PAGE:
President of Egypt Hosni Mubarak appeared on television late Friday for the first time since riots began in Cairo, saying in a televised address that the country was in a “defining moment” and that he had requested that his cabinet resign so a new one can be designated tomorrow.

He warned against chaos and lawlessness, saying change could only be achieved through dialogue, in an address delivered on Egyptian television. He said he regretted the casualties of innocent protesters, that he was aware of people’s suffering and was on the side of the poor.

The speech comes as demonstrators in Cairo have defied a curfew to protest in the streets and have reportedly engaged in clashes with police and security forces.

The Associated Press has reported that protesters have entered and are occupying the government's Foreign Ministry building.

Meanwhile, in response to the gathering storm of protests and violence in Egypt, U.S. Secretary of State Hilary Clinton said she is “deeply concerned” about the crisis. She urged both sides of the conflict to exercise caution and restraint.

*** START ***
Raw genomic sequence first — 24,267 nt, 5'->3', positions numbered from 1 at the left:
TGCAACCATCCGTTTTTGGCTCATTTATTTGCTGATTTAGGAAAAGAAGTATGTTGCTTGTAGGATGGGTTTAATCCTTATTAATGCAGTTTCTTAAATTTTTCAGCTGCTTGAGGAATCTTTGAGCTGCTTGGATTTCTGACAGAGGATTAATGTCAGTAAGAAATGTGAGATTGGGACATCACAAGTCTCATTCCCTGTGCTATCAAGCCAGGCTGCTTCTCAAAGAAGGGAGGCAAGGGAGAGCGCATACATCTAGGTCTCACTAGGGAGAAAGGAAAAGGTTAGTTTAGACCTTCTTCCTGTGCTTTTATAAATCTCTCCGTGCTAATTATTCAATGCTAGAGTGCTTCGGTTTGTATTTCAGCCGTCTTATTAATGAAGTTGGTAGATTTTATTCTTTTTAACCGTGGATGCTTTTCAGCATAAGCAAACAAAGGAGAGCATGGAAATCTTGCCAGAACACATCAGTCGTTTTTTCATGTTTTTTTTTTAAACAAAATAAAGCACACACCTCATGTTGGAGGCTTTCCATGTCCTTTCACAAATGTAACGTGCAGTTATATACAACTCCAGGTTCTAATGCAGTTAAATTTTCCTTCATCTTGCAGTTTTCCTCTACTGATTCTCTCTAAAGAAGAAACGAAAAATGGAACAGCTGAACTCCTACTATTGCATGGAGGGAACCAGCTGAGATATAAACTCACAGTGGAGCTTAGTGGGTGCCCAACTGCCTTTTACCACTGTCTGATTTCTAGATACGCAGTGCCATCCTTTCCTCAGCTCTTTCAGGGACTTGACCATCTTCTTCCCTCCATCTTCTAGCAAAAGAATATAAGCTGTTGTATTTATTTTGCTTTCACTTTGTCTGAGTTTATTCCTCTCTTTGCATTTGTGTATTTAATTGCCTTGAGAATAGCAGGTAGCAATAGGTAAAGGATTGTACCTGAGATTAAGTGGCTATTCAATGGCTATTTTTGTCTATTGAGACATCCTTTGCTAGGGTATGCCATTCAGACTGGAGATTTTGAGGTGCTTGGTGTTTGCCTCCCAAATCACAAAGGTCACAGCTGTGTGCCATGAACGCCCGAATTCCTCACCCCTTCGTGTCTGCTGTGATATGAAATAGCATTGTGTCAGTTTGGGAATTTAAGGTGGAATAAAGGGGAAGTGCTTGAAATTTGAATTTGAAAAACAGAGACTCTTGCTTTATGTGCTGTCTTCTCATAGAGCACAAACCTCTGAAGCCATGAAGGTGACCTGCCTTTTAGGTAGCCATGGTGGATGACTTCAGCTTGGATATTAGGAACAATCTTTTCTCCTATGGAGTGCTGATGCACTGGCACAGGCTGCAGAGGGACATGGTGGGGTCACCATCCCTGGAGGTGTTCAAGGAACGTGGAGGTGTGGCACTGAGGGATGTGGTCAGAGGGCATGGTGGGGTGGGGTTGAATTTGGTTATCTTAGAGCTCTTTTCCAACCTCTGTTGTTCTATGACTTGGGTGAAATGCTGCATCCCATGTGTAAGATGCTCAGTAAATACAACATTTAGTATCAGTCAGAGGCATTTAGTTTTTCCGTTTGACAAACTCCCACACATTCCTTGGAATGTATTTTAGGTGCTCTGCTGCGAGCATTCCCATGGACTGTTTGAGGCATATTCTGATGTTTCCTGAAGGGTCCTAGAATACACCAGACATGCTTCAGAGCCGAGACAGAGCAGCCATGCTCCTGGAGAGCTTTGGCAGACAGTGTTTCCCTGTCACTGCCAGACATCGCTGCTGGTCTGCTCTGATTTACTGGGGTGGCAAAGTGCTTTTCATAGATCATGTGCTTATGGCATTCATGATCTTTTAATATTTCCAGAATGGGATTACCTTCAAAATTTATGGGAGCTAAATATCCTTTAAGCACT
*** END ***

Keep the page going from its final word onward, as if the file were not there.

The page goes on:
Anti-government demonstrations have swept across Egypt despite a 6 am-7 pm curfew imposed by the state and a vow by President Hosni Mubarak to get tough with protesters demanding his ouster.

Following midday prayers, tens of thousands of Egyptians fanned out across streets in Cairo, Suez and Alexandria and other cities, resulting in some cases in violent clashes with policemen. Security forces have reportedly fired rubber bullets and teargas at protesters.

Mohamed ElBaradei, the former head of the United Nations' nuclear watchdog and an opposition leader in Egypt, returned to his native homeland yesterday, but was placed under house arrest at his home on the outskirts of Cairo.

Upon arrival in Egypt yesterday, ElBaradei told reporters it is a critical time in the life of Egypt. I wish we didn't have to go into the streets to impress upon the regime that they have to change.